If a whole-area diffraction structure layer is provided on the transparent support layer and overprinted with differently disposed window areas from both sides, the diffraction structure is visible in special areas only from one side and in other areas only from the other side. In cases where window areas are provided on both sides, the diffraction structure is recognizable at the same place from both sides.

The use of a whole-area support layer has very special advantages since it can be processed just like every other layer of the card structure. Regardless of whether the diffraction structures are provided on the whole or on part of the area, they can be glued on and embossed in placed fashion in the known way as film sheets or as rolls.

Further advantages and embodiments will be explained with reference to the figures. It is pointed out that the figures do not offer a true-to-scale representation of the invention but are only for illustration. The term “security element” used in the following text includes the lacquer or plastic layer into which the relief is embossed and, if present, the metal layer vapor-deposited on the relief, the protective layer, the transfer or support layer (if it is embedded in the card as well) and the adhesive layers connecting the security element with the adjoining layers of the multilayer card. Diffraction structures include all structures having optical diffraction effects, in particular holograms, kinegrams, moviegrams, pixelgrams, etc.


FIG. 1 shows an inventive multilayer, laminated card with an embedded security element in a plan view,

FIGS. 2-5 show sections through different cards with laminated-in security elements,

FIG. 6 shows a variant of the security element according to FIG. 2, here with a support layer,

FIG. 7 shows a variant of the security element according to FIG. 2 wherein the security element has been produced directly on a card film,

FIG. 8 shows a variant of the security element according to FIG. 2 with two opposing relief structures, and

FIG. 9 shows a variant of the security element according to FIG. 6 with a support layer and likewise two opposing relief structures.


FIG. 1 shows a plan view of multilayer laminated card 1, for example a credit card, in which security element 2 with relief structures, in particular a hologram, is embedded. Additionally, the card has a double-sided printed image and optionally further elements and security structures such as a chip, signature stripe and the like, which are not shown in FIG. 1. Depending on the requirements, security element 2 can have the form of a thread or band or be designed as a label-like element (patch) with defined outline forms.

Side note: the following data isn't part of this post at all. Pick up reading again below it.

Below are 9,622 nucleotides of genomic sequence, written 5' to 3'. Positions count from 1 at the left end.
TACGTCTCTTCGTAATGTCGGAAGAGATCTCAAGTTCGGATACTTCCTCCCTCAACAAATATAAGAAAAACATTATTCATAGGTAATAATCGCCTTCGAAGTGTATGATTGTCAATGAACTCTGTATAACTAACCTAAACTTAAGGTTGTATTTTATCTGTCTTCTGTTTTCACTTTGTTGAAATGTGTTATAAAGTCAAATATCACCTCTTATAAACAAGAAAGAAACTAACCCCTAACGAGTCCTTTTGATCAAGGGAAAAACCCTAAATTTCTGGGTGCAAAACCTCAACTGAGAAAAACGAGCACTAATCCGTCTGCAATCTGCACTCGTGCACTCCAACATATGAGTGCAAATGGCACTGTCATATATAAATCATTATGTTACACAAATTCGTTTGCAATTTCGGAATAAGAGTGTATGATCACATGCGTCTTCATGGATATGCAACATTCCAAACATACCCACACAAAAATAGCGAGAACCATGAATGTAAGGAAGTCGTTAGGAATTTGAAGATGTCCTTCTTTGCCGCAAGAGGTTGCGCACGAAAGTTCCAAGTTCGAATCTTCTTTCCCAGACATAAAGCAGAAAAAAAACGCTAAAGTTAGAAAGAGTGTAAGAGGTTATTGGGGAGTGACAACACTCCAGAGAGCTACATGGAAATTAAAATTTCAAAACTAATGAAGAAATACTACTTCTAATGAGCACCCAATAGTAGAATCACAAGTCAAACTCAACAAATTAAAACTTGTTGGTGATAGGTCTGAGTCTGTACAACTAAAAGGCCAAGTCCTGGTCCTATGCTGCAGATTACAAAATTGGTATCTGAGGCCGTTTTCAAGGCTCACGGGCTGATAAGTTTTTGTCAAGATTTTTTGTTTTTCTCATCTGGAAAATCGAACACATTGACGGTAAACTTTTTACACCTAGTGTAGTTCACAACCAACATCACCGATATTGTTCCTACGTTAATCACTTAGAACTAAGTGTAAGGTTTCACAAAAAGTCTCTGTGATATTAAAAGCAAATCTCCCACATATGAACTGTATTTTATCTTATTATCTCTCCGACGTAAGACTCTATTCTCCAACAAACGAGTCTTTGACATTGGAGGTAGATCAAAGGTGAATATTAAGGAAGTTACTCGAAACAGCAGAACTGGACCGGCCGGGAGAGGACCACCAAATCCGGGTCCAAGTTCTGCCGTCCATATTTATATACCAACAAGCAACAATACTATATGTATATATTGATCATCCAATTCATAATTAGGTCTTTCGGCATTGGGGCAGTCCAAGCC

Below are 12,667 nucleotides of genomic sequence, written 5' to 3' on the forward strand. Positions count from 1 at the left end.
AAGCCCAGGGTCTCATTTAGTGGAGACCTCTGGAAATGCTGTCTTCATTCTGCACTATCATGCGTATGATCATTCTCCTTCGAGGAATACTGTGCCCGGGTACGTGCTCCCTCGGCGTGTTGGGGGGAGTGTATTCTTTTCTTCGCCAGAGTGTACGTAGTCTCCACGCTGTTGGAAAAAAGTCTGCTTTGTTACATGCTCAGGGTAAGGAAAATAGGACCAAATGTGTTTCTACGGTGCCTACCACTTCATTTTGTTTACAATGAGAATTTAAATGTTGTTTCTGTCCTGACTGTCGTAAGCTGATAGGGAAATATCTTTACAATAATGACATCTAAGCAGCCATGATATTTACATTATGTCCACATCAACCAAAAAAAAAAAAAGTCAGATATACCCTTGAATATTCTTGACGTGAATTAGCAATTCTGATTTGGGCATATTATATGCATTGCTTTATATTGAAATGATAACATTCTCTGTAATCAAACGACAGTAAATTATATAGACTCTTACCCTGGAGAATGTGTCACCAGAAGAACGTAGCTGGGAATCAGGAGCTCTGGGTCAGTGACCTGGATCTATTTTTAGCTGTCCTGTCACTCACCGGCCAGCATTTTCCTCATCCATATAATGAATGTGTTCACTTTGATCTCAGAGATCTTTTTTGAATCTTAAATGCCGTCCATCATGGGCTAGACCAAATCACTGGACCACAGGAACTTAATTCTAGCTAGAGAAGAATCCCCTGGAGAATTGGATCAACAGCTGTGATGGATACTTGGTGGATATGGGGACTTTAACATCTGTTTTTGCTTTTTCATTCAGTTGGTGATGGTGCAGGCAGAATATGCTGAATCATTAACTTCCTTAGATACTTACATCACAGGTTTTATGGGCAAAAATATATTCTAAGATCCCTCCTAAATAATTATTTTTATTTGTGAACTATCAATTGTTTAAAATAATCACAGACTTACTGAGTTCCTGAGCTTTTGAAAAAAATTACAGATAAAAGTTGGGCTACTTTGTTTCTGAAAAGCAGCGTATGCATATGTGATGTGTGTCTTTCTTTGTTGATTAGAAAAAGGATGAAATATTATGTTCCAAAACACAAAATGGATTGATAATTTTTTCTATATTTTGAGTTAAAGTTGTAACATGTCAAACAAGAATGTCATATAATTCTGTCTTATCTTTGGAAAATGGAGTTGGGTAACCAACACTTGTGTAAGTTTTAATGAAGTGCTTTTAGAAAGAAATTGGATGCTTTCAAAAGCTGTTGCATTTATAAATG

FIG. 2 shows a cross section through card 1 in the area of security element 2 according to a first embodiment of the invention. One can see card cover layers 10 and 11 with security element 2 embedded therebetween. Security element 2 comprises transparent relief layer 21 into which the relief forming the holographic diffraction structures is embossed, vapor-deposited metal layer 22 (optional) that enhances the optical effect of the diffraction structures, transparent protective lacquer layer 26 and the two likewise transparent adhesive layers 23 and 24 firmly connecting security element 2 with cover layers 10 and 11.

Cover layers 10 and 11 are transparent or at least have transparent window areas in the area of security element 2 so that the hologram is recognizable from both sides of the card. The holographic information is then recognizable mirror-inverted from the back, and visual three-dimensional effects are also inverse to each other depending on the manner of viewing.

FIG. 2 shows the simplest possible structure of a multilayer laminated card, including only two cover layers 10, 11. Further layers can be provided, in particular a usually opaque core layer. If an opaque core layer is provided as an additional layer, the hologram is only to be seen from one side, unless the opaque inlay has a transparent window area where the hologram is disposed.

Metal layer 22 vapor-deposited on relief layer 21 enhances the optical effect of the diffraction structures. It can also be provided only in a partial area; in particular it can have interruptions in the form of characters, patterns, images, logos or the like.

Security element 2 can also be overprinted with a printed image so that the hologram is visible only in the gaps of the printed image. The printed image can be executed with any desired inks. If inks are used that change color likewise in accordance with the viewing angle (e.g. inks with liquid crystal polymer pigments, iriodines or other viewing-angle-dependent inks), this effect can supplement the viewing-angle-dependent optical effect of the hologram.

As mentioned at the outset, the choice of material is of particular importance for the purposes of the present invention, in particular the choice of material for relief layer 21, since this layer must be sufficiently temperature- and pressure-resistant so as not to lose the relief structure in the laminating process. Cover layers 10, 11 have a low softening temperature compared to relief layer 21. Relief layer 21 consists of a plastic with an accordingly higher softening temperature, in particular of crosslinked, i.e. cured, duromer, or a crosslinked lacquer. The lacquers or lacquer systems are known from EP 0 684 908 B1.